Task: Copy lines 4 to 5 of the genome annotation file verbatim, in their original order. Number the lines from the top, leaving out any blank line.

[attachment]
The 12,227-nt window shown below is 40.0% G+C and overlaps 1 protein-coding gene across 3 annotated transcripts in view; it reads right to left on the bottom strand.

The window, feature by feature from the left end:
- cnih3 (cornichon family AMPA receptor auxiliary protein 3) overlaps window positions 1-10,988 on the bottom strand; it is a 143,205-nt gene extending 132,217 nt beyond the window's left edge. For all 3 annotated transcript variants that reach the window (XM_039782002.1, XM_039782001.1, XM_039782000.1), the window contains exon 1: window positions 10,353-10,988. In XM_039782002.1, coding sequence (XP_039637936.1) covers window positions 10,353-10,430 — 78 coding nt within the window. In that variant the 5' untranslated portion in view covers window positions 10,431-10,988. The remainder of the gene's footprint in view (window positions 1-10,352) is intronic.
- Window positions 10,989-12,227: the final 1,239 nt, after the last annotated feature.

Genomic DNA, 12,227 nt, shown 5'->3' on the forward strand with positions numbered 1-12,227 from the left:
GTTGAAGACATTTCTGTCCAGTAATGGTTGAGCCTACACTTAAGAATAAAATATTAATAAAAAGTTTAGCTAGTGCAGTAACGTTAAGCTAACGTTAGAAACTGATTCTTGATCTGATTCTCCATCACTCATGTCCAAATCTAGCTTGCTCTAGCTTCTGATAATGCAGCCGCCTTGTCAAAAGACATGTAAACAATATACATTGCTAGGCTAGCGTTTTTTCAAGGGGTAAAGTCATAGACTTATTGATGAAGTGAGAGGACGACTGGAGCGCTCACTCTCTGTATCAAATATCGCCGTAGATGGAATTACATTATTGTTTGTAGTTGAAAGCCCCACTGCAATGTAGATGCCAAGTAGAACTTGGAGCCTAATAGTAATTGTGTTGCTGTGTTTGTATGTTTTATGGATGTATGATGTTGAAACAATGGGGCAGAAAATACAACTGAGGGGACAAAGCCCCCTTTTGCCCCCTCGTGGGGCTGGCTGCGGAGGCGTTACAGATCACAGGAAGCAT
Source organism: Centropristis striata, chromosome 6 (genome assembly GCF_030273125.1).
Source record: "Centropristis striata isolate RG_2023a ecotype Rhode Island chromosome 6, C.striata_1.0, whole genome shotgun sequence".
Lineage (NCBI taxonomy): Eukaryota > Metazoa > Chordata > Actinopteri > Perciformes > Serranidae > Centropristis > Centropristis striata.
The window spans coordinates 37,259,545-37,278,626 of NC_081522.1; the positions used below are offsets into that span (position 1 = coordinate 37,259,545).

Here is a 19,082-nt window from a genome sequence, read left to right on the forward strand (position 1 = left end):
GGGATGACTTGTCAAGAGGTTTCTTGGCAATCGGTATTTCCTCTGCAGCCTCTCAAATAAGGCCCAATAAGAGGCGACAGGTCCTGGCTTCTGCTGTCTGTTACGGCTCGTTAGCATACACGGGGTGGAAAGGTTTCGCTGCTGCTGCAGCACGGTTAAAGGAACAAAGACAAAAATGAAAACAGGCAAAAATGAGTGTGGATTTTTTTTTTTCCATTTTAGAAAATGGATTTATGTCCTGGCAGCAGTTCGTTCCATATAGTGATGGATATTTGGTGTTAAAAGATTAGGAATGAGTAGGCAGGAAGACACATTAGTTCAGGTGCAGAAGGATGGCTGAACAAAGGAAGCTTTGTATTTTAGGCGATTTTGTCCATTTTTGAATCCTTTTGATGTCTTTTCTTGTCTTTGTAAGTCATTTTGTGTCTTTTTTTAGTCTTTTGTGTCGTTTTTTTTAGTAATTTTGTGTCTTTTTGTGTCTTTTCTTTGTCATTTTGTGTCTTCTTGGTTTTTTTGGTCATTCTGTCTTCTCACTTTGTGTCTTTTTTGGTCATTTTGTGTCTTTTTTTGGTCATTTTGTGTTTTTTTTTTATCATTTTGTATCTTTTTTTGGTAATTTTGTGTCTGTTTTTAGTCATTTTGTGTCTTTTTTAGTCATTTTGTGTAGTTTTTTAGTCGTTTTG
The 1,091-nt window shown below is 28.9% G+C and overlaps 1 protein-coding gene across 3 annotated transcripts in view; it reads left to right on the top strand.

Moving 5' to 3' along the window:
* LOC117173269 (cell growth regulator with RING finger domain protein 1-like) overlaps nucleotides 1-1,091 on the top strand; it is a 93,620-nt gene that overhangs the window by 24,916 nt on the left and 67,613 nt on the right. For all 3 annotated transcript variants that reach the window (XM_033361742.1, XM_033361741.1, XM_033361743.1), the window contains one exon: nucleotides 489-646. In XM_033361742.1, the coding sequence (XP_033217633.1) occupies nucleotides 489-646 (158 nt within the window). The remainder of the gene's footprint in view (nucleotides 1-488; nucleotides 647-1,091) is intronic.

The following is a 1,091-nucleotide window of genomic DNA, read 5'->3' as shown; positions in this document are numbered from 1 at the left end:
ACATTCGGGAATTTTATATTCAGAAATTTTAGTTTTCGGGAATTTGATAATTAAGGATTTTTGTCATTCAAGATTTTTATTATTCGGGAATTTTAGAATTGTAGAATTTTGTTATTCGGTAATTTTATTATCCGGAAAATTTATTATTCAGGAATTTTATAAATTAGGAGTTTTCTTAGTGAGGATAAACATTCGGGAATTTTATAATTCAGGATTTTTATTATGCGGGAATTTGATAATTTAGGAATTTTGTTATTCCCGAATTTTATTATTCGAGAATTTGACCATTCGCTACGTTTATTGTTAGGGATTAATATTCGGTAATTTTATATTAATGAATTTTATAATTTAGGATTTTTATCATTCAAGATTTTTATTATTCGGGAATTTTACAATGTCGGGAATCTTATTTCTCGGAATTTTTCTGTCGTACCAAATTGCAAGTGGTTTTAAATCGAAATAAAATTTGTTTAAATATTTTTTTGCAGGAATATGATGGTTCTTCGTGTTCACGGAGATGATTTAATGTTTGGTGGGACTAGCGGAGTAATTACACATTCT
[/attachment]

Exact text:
- Window positions 10,989-12,227: the final 1,239 nt, after the last annotated feature.

Genomic DNA, 12,227 nt, shown 5'->3' on the forward strand with positions numbered 1-12,227 from the left: